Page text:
After I gulp down the last of my vodka, I head back to the testing room at SAM Technology. Earlier that morning, I was fitted with a specially designed black cap dotted with pockets for sensors that detect electrical activity at different spots on the head. The headset is plugged into a small amplifier, which sends its signals wirelessly via Bluetooth to a computer in the testing room. The device captures and processes my brain waves as I play a series of computer games both sober and somewhat drunk. The games are designed to assess working memory–my ability to hold information in my mind for a short time–and my ability to multitask.
An hour later, Gevins and Ilan show me the results of my testing. Their software analyzes a combination of rhythmic brain activity–different frequency rhythms are linked to different cognitive states, such as relaxation or attention–and evoked potentials, electrical signals linked to specific events in the world, like the appearance of a target in a video game. “You were tense; the alcohol relaxed you a lot,” says Gevins, perusing plots of my brain activity on the computer screen.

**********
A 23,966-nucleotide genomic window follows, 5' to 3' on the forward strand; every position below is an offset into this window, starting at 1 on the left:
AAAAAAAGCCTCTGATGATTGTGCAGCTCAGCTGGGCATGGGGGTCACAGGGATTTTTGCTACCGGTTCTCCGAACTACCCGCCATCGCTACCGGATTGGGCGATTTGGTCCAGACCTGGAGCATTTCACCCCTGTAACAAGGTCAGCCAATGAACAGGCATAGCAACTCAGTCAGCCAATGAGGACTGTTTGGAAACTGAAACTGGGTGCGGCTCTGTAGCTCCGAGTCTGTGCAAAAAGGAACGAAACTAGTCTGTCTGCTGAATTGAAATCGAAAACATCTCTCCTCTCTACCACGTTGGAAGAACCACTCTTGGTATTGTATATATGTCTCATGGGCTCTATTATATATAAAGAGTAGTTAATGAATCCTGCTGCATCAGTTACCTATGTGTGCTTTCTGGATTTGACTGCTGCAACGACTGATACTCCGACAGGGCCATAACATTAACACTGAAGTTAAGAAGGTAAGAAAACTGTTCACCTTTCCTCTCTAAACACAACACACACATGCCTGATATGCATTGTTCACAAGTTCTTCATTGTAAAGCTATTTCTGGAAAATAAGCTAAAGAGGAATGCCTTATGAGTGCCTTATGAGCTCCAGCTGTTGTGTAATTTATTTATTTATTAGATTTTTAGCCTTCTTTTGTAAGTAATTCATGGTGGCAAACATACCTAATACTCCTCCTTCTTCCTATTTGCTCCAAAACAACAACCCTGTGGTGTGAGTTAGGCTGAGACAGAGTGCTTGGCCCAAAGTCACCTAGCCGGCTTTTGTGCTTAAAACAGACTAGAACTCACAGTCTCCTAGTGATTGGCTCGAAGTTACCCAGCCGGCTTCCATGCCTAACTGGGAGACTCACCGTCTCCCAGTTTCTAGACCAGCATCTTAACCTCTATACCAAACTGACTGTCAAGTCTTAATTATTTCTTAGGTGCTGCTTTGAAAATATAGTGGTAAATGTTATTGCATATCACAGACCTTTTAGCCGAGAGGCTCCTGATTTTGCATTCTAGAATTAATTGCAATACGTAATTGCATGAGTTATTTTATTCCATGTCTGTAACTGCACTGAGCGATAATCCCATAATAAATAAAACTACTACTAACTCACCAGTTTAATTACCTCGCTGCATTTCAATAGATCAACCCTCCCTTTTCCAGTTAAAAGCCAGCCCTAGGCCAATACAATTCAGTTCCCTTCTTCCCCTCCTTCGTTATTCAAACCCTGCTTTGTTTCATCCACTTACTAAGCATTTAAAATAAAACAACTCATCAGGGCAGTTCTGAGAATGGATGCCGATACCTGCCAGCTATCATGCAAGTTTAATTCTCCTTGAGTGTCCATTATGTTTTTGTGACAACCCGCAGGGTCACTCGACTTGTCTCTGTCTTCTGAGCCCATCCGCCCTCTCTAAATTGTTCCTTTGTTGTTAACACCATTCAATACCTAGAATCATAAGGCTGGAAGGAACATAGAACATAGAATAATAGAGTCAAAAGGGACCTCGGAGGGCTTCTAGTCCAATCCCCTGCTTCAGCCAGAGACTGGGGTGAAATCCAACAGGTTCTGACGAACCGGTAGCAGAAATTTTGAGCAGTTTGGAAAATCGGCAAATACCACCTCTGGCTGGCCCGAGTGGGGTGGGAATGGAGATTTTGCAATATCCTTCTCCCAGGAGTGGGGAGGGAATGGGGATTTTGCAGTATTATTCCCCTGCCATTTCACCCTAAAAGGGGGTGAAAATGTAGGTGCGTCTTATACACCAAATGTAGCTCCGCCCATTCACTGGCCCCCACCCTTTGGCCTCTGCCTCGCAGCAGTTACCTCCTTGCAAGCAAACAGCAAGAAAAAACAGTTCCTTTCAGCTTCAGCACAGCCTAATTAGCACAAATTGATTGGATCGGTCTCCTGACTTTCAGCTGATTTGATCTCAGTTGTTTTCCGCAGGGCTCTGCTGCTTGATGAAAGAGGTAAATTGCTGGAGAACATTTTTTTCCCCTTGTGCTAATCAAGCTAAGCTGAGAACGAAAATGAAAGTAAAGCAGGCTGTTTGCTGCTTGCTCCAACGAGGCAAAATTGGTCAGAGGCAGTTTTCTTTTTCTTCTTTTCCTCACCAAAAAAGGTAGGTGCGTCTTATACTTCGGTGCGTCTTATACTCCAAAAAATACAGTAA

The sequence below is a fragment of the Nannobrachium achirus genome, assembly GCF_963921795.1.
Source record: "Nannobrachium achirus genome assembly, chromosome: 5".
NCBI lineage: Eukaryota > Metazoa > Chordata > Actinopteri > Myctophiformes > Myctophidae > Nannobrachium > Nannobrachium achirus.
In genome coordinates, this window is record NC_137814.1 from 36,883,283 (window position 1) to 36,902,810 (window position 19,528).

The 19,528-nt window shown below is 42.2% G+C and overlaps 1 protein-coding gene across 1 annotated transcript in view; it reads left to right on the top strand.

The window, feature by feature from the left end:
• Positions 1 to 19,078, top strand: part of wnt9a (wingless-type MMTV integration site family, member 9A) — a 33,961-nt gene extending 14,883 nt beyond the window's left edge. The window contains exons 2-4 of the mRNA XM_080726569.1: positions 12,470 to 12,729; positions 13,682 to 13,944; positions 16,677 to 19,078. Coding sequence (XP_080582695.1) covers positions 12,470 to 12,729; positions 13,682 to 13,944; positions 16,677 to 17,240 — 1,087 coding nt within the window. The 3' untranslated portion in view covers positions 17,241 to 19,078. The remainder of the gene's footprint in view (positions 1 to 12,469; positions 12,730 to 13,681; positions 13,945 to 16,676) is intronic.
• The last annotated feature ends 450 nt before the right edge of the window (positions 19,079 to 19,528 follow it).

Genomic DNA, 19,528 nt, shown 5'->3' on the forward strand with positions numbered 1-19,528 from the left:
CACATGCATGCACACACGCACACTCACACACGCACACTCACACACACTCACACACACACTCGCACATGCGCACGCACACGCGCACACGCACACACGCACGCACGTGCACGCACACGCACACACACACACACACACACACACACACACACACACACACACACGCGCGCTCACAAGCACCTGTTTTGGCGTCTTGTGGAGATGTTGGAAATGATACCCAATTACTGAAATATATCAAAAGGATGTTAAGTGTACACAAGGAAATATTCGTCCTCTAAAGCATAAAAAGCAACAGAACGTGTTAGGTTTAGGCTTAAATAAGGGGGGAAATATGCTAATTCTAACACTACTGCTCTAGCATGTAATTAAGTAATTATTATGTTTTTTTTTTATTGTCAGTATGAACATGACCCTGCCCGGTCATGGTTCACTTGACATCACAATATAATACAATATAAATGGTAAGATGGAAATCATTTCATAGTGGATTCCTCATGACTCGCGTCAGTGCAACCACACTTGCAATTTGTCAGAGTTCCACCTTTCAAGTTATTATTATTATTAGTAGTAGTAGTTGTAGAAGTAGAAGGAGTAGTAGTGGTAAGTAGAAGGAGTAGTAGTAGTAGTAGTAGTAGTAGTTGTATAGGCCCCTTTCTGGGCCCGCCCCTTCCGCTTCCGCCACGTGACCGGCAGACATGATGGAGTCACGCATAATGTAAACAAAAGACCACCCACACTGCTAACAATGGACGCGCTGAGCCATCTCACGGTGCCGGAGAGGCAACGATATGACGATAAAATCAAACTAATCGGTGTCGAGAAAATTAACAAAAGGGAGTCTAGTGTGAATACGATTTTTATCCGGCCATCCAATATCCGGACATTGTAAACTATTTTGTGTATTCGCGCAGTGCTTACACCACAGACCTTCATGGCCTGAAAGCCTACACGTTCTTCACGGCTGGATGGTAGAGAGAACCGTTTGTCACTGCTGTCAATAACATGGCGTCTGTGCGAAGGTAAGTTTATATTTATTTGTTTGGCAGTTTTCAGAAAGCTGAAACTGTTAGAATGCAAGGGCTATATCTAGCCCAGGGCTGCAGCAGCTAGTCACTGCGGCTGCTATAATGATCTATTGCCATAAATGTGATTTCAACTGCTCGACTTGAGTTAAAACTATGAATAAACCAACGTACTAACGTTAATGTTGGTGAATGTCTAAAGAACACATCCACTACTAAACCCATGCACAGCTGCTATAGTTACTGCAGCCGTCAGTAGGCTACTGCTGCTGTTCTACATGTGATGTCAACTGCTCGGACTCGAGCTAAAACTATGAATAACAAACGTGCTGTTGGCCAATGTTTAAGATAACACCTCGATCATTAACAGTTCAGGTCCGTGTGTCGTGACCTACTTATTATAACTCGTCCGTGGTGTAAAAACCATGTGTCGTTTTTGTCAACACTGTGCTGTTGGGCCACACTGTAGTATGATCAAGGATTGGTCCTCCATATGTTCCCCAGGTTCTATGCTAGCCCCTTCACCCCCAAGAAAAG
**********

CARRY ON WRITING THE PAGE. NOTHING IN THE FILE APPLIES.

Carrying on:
After drinking, my performance on the games actually improved, probably because I had more practice playing the game. But the EEG data revealed the true impact on my brain function: my brain had to work harder on the more complicated tasks after drinking. And it was slower to react to the targets on the computer screen. (My reaction time was actually faster, probably because my motor system had more practice hitting the mouse. So without the EEG, it would have been impossible to see the effect on the brain.)
Gevins says that one of the most promising venues for the technology will be in guiding prescribing decisions. For example, children with attention deficit hyperactivity disorder (ADHD) are often given stimulant drugs to boost attention, but doctors typically rely on reports from parents and teachers to determine the effectiveness of the medication. “They rarely undergo testing to determine how well the medication is working,” says Gevins. A pilot study from Gevins’s group on children with ADHD suggests that EEG can quickly reveal which children will benefit from Ritalin, a commonly prescribed drug, and when they have reached the optimal dose. He now hopes to partner with a larger company to run clinical trials of the device to determine if it can truly help children with ADHD.